Ideally your new boss will coach you as you grow into your new role. But if not, find someone, ideally who knows the company’s culture, to give you advice and act as a sounding board. Knowing something in theory and in reality are two different things. In the beginning especially, you need someone you can talk with about some of the complicated situations you are actually facing.
I’m not a new manager, but I have several who report to me, and I will be sending each a copy of this. And it will be part of our new manager packet in the future. Great article!
So glad to hear that! Wen new managers struggle, it’s often because they’ve been thrown into the deep end of the pool without swimming instructions or a life jacket.
This issue is one of the most frequent ones facing organizations. Finding ways to train potential managers so that they understand how big a step this one is is crucial.
Also counseling people before they decide to go into management. It’s not the right step for everyone. Unfortunately in most organizations, it’s the only path to increased pay and rewards.
You have created a simple and useful list to help launch new managers. I love it! Much more useful than giving them a book to read or class to attend when they have so many distractions, including their fears around what is best to do first.
Thanks Marcia. I agree there’s so much for new managers to take in. This post provides guidelines for where to start.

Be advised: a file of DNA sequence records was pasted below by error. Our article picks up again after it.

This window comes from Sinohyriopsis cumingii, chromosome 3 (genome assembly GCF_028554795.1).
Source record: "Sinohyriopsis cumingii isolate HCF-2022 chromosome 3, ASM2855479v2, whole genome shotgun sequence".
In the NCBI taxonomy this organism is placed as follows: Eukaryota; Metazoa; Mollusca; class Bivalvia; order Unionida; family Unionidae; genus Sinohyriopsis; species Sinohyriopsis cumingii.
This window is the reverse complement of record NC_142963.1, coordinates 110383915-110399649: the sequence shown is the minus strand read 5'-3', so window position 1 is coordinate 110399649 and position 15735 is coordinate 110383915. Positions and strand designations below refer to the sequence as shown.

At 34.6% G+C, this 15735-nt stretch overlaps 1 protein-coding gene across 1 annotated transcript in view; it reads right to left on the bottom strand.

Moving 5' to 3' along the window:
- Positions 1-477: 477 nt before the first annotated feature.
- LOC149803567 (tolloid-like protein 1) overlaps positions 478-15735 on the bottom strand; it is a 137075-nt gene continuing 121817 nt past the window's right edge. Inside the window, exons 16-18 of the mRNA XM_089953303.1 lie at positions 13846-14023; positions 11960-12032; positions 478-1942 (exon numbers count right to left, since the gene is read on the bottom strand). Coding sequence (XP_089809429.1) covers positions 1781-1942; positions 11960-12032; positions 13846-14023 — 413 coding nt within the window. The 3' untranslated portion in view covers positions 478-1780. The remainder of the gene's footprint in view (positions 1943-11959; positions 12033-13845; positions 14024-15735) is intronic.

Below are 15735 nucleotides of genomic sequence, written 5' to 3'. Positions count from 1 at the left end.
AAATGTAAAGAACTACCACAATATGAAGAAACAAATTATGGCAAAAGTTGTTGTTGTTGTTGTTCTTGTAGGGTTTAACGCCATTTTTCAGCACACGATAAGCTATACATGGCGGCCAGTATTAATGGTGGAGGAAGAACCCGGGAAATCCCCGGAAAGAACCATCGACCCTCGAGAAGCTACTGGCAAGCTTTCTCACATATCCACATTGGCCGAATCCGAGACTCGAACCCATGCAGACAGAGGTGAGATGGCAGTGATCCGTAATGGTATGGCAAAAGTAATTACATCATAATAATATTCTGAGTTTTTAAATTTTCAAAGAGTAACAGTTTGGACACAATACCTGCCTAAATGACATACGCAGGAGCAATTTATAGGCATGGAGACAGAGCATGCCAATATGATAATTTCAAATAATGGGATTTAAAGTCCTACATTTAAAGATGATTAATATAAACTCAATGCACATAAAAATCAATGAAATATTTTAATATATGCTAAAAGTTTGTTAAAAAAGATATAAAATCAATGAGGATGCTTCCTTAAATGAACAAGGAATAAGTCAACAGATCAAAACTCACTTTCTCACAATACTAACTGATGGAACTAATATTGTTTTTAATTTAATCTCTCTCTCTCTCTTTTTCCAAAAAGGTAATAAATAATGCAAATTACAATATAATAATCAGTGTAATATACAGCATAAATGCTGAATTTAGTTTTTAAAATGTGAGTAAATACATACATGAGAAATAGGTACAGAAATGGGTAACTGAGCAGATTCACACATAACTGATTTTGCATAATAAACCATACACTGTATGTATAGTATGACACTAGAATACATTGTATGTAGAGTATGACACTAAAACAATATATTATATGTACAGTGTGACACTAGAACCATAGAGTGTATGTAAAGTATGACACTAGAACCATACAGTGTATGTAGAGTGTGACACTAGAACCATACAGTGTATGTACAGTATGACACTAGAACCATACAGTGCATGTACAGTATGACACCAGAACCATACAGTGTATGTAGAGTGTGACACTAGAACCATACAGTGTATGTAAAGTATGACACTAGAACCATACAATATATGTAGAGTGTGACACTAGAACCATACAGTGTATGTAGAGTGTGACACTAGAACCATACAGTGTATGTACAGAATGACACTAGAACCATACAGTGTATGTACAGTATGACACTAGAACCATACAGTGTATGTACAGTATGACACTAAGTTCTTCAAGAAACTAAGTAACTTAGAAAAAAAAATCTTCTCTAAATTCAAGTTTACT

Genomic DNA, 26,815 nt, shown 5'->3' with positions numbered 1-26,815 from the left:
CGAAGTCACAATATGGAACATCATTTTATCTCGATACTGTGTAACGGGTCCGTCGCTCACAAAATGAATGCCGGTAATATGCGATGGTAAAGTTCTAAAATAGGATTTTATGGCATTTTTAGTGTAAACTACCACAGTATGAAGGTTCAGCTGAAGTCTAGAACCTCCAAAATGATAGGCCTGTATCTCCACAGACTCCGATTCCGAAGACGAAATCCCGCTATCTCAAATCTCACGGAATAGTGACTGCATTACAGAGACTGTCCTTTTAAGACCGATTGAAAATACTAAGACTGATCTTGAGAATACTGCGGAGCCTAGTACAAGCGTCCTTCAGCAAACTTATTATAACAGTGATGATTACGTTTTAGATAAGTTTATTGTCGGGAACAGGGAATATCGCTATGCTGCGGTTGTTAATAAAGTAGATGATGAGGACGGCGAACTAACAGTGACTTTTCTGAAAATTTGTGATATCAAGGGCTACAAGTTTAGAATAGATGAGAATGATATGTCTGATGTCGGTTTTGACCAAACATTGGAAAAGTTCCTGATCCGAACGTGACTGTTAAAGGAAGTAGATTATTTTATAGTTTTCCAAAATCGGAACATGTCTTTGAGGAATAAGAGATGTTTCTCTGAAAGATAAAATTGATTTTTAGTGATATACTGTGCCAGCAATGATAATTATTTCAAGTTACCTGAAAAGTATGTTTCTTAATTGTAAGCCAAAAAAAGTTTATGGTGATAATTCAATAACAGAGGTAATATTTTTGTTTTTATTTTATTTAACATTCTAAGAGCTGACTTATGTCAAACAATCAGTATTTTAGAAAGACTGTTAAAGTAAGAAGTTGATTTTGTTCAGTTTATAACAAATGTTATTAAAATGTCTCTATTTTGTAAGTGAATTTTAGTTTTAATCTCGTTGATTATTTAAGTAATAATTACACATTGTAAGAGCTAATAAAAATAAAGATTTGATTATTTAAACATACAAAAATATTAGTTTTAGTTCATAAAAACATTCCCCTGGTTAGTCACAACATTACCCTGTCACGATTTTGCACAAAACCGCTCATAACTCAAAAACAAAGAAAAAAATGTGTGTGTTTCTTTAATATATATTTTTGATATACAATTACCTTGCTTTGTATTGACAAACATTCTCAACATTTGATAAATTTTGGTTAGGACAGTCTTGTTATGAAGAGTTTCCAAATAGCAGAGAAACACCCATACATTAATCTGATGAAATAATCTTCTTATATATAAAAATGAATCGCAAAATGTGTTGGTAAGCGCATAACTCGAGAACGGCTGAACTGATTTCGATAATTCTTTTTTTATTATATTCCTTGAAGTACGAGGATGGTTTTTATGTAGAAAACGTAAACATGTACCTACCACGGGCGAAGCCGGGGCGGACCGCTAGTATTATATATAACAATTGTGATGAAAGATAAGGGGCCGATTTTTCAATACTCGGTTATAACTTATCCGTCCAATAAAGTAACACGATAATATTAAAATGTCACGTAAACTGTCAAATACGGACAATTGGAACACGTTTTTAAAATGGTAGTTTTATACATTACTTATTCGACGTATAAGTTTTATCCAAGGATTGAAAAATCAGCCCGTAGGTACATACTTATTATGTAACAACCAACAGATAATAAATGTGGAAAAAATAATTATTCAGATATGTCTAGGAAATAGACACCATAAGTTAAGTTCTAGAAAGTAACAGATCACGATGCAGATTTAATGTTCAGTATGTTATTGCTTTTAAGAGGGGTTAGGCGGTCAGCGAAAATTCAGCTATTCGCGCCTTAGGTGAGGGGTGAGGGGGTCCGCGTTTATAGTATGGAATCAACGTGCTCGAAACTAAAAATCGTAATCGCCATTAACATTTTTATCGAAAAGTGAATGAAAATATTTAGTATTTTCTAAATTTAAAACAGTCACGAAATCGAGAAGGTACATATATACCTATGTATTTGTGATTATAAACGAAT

Very good article and sound advice. I often find that 1st time managers are too hard on themselves setting their own expectations too high. Your advice on Styles is perfect and will help new managers know themselves and others so they can effectively communicate and put people in areas of strength.
I agree that first-time managers are not good at setting realistic expectations for themselves. They need a manager who can flex styles to support them as they develop competence and confidence.
Excellent article. Direct and helpful. I’d like to suggest that after someone has been a new manager for 6 months or so, they might take a free assessment of their management tendencies and how they can become more effective.
Thanks Peter. Please share (or send a link to) the theory and any psychometrics (reliability, validity, sample size, etc.) so I can evaluate your assessment. Once I have an opportunity to evaluate it, I would be willing to include a link to it from my website.
Love the reinforcement here, plus the reference to 1-Minute Manager. Those in official roles wield more influence over their teams than they realize. There is huge upside positively impacting the largest number of lives when people keep in mind the principles you mention here.
Appreciate your pointing out that when people are in official roles, they need to be aware that their words and actions carry a lot of weight. A negative comment from a manager has significantly more impact than the same comment coming from one’s peers. Thanks for your insights David.
Jesse, this is an excellent post. Each of your points is critical to the success of the new manager.
What amazes me is how many times I have seen people promoted to management positions without any training.
Your post is just as valuable for the first time manager’s boss.
Thanks Frederick. Too often first-time managers are tossed into the deep end of the pool with no swimming lessons. I’m encouraging new managers to be proactive about getting the training they need if it’s not being provided by their organization.